Rachael Jablo began having chronic migraines in June of 2008, and for four years she dealt with nonstop pain. She knew she had to drastically change her life and started taking daily medication that helped with the pain, but a side effect caused her to have aphasia, a highly frustrating experience for someone who described herself as an articulate person before the headaches began.
“Losing that part of myself was fairly devastating for me in the beginning, especially because it was coming off of about nine months of a different kind of inarticulateness: Pre-medication, my pain level was such that I couldn’t get my thoughts out at all,” Jablo wrote via email.
Primarily an urban landscape photographer, Jablo decided she wanted to do a personal project, driven by her experiences dealing with the headaches and coping with her inability to express herself verbally. Figuring out how exactly to do that became a work in progress.
For a couple of years, Jablo began carrying around with her a piece of paper with lists of words she had forgotten. “I was like a contestant in the $25,000 Pyramid, where I’d talk around words until they’d finally come to me, or someone would take pity,” she wrote. “I find I (unfortunately) use the word thingy to mean just about anything.”
She started to photograph some of the words she had forgotten and used them like mnemonics to help her retrain her brain to remember the words. When she would see something that would jog her memory of a word, she would shoot it and then cross the word off the list.
Depending on the day and the way her brain functioned, she would have difficulty with very literal words such as windows, lint, or heart, while other days she might struggle with a world like anticipation, which she said came to represent her feelings about “being nervous and hopeful, but also anxious, before a hospital procedure.”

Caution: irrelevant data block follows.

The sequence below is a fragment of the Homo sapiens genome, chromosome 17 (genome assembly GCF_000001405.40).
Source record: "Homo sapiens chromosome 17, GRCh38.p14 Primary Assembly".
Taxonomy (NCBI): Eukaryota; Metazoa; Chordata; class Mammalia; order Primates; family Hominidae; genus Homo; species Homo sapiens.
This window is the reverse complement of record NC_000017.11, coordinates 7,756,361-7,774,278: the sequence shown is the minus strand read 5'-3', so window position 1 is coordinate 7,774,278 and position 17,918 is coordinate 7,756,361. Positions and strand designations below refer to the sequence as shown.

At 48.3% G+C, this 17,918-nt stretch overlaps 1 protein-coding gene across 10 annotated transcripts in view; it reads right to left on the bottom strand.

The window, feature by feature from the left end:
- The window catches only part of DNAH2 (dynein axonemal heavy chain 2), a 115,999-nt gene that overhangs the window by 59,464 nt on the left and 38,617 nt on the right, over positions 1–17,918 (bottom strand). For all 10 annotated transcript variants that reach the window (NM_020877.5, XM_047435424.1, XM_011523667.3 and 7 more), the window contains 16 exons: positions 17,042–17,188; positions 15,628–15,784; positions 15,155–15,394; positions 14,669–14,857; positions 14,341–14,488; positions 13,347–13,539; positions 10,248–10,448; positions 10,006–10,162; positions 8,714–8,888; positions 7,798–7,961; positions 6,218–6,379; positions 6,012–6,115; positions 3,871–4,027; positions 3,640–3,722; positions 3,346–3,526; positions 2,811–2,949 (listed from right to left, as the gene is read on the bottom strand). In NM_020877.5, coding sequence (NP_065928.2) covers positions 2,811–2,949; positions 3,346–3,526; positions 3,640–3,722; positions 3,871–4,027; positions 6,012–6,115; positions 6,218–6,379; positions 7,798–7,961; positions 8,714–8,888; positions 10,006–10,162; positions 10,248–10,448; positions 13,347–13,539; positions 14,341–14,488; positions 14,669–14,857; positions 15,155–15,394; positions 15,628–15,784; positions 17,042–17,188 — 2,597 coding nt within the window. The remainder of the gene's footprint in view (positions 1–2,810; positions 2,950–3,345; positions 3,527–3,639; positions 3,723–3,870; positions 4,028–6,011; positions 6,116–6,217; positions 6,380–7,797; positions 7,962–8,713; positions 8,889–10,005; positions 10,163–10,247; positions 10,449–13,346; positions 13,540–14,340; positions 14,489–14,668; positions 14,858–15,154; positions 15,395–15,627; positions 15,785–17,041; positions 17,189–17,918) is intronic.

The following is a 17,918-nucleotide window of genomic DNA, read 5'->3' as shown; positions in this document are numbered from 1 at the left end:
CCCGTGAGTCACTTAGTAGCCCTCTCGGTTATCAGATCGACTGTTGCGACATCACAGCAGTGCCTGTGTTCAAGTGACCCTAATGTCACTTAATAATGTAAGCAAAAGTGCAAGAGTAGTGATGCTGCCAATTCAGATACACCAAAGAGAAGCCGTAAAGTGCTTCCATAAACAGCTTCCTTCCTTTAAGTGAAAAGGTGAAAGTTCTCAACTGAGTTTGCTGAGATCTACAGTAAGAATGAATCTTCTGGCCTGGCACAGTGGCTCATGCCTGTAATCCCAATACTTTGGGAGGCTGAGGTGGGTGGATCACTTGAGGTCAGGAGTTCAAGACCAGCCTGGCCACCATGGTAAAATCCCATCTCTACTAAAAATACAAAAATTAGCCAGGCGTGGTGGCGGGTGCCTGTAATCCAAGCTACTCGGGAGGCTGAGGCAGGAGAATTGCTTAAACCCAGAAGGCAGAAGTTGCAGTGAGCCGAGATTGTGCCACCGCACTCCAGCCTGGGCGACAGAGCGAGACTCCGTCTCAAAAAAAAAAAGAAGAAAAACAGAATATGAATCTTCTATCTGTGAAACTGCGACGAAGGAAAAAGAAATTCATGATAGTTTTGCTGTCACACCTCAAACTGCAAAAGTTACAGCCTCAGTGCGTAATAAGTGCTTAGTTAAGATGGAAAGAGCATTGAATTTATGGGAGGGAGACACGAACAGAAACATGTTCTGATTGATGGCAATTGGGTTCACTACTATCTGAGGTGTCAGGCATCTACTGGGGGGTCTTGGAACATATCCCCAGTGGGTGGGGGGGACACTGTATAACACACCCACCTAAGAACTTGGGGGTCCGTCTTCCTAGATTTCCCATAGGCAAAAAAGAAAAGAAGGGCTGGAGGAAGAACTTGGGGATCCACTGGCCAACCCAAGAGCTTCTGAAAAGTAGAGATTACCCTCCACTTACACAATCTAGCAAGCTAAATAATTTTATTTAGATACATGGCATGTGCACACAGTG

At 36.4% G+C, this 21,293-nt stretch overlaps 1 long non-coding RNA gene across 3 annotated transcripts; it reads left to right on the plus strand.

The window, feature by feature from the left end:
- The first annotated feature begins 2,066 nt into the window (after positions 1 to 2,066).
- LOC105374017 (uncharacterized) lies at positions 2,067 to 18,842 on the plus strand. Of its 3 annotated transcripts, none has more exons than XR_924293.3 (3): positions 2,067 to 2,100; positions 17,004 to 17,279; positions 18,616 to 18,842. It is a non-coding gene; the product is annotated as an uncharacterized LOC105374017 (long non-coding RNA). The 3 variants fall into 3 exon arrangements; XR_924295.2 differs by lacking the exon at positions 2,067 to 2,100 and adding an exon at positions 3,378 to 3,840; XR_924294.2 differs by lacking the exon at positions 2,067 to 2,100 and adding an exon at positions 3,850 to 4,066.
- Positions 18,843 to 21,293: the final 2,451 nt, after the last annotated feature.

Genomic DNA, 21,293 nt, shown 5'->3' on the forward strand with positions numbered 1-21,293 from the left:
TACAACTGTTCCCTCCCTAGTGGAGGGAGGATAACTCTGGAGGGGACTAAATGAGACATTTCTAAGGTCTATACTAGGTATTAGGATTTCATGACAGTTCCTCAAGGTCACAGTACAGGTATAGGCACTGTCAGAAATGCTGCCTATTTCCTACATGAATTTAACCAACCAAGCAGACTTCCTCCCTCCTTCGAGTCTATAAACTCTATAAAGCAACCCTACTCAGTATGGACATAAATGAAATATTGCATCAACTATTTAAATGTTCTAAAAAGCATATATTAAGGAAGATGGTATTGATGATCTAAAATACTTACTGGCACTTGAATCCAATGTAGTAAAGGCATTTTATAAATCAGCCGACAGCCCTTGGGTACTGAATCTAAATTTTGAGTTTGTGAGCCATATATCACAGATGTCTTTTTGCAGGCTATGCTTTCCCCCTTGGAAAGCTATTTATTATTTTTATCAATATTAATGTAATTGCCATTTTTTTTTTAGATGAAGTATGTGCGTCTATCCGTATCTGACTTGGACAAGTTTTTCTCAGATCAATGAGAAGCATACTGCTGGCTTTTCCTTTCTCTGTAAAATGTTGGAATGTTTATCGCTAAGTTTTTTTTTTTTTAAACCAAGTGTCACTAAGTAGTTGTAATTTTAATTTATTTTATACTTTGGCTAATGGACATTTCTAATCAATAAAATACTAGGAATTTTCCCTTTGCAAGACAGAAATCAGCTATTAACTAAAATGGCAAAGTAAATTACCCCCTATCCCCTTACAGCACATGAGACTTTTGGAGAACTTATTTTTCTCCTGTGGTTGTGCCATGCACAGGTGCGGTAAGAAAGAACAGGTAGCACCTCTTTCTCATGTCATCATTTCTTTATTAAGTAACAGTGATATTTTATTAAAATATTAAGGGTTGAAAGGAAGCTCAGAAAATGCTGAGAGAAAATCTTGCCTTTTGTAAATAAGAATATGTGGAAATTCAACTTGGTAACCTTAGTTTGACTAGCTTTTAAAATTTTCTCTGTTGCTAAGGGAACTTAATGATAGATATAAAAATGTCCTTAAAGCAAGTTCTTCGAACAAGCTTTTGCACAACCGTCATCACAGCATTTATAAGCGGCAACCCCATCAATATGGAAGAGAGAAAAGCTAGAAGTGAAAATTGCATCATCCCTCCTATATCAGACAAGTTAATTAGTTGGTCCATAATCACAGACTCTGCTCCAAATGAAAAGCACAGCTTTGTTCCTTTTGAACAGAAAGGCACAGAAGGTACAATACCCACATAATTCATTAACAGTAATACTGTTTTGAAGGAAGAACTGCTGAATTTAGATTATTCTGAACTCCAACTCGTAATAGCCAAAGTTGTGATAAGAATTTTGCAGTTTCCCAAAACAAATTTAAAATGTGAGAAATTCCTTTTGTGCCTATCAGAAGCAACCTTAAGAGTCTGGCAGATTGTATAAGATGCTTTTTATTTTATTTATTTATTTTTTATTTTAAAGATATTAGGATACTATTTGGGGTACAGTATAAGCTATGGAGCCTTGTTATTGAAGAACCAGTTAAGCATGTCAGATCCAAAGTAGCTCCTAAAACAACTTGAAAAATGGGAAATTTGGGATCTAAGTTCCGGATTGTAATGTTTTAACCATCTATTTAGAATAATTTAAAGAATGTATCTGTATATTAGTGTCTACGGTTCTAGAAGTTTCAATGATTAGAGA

Jablo worked on the project for 3½ years, shooting on film and working on making prints in the darkroom, which she described as being “hard on my head.” She recently released a book about the project, My Days of Losing Words, published by Kehrer Verlag, that she said has received mixed messages in the art world—“I knew going into it that this was a challenging subject and not everyone’s cup of tea”—but the work has been embraced within the medical world. She will have a show at the Learning Resource Center Gallery at the David Geffen School of Medicine at UCLA through Feb. 19, where her work will teach first- and second-year medical students about compassion through art.
“I’ve gotten a lot of messages from people telling me how they see their story reflected in my images,” Jablo wrote. “Getting the work to fellow migraineurs, plus creating more visibility for chronic migraine, are big motivations for getting the work out to the public.”
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